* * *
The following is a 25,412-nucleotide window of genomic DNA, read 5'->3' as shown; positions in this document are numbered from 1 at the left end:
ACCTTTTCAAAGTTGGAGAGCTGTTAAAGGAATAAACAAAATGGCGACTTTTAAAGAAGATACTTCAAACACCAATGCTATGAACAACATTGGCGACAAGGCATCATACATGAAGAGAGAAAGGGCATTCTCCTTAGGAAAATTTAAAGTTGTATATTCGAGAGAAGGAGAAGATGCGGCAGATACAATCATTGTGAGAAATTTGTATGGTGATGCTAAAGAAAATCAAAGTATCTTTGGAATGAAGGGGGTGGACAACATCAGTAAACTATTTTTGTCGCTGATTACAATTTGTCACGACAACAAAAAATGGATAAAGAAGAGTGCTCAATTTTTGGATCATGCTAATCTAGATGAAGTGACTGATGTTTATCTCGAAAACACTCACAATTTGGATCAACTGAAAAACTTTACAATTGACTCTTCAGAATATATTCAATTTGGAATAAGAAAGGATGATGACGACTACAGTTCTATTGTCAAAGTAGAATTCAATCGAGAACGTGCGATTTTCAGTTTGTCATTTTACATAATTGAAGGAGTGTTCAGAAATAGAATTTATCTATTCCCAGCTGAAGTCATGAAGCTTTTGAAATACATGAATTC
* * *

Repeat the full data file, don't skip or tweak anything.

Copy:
The following is a 25,412-nucleotide window of genomic DNA, read 5'->3' as shown; positions in this document are numbered from 1 at the left end:
ACCTTTTCAAAGTTGGAGAGCTGTTAAAGGAATAAACAAAATGGCGACTTTTAAAGAAGATACTTCAAACACCAATGCTATGAACAACATTGGCGACAAGGCATCATACATGAAGAGAGAAAGGGCATTCTCCTTAGGAAAATTTAAAGTTGTATATTCGAGAGAAGGAGAAGATGCGGCAGATACAATCATTGTGAGAAATTTGTATGGTGATGCTAAAGAAAATCAAAGTATCTTTGGAATGAAGGGGGTGGACAACATCAGTAAACTATTTTTGTCGCTGATTACAATTTGTCACGACAACAAAAAATGGATAAAGAAGAGTGCTCAATTTTTGGATCATGCTAATCTAGATGAAGTGACTGATGTTTATCTCGAAAACACTCACAATTTGGATCAACTGAAAAACTTTACAATTGACTCTTCAGAATATATTCAATTTGGAATAAGAAAGGATGATGACGACTACAGTTCTATTGTCAAAGTAGAATTCAATCGAGAACGTGCGATTTTCAGTTTGTCATTTTACATAATTGAAGGAGTGTTCAGAAATAGAATTTATCTATTCCCAGCTGAAGTCATGAAGCTTTTGAAATACATGAATTC